Client: The World Bank
Time: 07 – 09/2018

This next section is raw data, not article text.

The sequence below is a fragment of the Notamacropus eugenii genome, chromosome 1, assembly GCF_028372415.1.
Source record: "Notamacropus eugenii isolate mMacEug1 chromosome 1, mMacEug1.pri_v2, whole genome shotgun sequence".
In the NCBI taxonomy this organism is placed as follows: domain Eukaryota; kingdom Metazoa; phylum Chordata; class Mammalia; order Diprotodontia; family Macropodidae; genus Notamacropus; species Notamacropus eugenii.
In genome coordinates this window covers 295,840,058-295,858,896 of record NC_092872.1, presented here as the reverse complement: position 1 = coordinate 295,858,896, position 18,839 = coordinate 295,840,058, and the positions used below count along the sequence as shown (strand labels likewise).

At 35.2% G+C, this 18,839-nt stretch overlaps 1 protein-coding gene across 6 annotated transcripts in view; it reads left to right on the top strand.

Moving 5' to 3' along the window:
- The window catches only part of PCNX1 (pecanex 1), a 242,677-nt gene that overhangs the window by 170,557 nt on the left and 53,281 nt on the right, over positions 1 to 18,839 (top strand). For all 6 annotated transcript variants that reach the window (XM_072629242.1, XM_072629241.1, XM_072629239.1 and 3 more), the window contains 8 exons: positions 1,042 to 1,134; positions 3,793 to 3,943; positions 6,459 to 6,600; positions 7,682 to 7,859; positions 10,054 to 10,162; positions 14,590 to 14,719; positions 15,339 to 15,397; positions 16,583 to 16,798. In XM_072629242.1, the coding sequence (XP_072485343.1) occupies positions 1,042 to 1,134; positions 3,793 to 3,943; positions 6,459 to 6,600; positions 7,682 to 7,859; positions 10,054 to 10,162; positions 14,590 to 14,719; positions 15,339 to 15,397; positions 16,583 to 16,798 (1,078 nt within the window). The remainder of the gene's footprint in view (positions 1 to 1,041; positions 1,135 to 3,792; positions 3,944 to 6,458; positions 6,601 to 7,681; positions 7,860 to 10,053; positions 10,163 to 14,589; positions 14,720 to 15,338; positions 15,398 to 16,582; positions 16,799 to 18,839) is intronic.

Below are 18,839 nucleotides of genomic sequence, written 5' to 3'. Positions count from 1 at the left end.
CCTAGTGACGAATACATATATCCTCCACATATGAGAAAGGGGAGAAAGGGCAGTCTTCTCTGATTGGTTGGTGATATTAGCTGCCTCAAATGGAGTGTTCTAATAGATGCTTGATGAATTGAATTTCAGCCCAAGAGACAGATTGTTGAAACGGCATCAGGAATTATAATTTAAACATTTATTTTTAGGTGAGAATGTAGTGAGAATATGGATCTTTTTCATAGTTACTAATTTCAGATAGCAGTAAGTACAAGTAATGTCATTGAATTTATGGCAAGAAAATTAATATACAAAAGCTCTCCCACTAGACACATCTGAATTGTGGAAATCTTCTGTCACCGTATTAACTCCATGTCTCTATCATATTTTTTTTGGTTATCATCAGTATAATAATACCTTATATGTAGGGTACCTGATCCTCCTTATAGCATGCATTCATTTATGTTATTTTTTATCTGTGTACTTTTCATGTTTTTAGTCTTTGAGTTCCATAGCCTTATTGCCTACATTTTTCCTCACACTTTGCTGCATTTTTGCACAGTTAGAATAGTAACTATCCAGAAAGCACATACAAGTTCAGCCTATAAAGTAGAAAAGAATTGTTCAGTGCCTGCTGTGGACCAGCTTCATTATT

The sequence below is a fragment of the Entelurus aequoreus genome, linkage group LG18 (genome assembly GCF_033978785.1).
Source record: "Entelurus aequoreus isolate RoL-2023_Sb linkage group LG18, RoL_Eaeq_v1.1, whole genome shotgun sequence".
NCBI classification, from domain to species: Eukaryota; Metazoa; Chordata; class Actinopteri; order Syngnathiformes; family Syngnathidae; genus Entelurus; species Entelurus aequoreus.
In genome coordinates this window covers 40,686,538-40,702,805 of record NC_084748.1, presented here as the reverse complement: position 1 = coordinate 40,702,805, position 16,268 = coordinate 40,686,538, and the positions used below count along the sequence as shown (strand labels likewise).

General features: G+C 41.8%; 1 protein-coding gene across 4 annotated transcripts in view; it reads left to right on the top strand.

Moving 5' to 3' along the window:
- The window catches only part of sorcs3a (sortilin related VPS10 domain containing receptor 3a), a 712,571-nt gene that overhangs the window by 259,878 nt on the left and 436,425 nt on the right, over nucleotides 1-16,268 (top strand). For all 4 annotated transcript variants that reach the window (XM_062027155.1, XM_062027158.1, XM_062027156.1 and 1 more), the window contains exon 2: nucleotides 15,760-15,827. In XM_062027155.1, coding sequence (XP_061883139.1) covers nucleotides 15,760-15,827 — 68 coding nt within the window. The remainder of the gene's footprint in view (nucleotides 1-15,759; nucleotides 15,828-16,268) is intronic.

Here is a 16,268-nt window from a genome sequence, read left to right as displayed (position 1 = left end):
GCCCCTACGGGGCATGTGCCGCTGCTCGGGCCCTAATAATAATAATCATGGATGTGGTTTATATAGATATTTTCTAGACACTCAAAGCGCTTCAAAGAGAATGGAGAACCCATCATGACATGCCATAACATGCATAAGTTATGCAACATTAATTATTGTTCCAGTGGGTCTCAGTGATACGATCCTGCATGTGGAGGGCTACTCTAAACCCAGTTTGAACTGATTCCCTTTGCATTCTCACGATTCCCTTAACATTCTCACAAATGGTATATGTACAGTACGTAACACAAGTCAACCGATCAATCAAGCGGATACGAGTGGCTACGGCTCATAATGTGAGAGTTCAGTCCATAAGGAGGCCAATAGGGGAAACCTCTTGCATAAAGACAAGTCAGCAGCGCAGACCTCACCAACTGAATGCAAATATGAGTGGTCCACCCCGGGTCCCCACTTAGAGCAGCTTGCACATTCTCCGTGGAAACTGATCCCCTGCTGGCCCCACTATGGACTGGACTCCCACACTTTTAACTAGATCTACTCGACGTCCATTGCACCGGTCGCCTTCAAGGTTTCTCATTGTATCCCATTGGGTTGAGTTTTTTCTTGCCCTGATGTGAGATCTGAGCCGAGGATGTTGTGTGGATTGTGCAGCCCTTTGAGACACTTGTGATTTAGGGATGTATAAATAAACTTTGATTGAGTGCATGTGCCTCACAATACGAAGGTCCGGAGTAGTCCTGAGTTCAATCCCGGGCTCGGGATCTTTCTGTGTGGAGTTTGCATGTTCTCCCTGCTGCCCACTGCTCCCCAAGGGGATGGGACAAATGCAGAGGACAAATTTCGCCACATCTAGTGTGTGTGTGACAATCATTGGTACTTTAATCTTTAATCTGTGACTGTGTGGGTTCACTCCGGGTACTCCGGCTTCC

Overview: Experimental research on willingness to pay for water has focused on point-of-use or point-of-collection water treatment and has found valuations of water quality well below the cost of the technology itself (Kremer et al., 2010; Null 2012). Given the difficulties encountered with random assignment of infrastructure there is little experimental evidence to date on household willingness to pay for piped water. Water pricing policies that are attentive to both levels of public spending and household willingness to pay will help to ensure sustainability of water supply schemes. The evidence from this study will have global relevance for regions and countries seeking cost-effective and sustainable solutions to rural water supply, particularly in contexts of arsenic contaminated groundwater.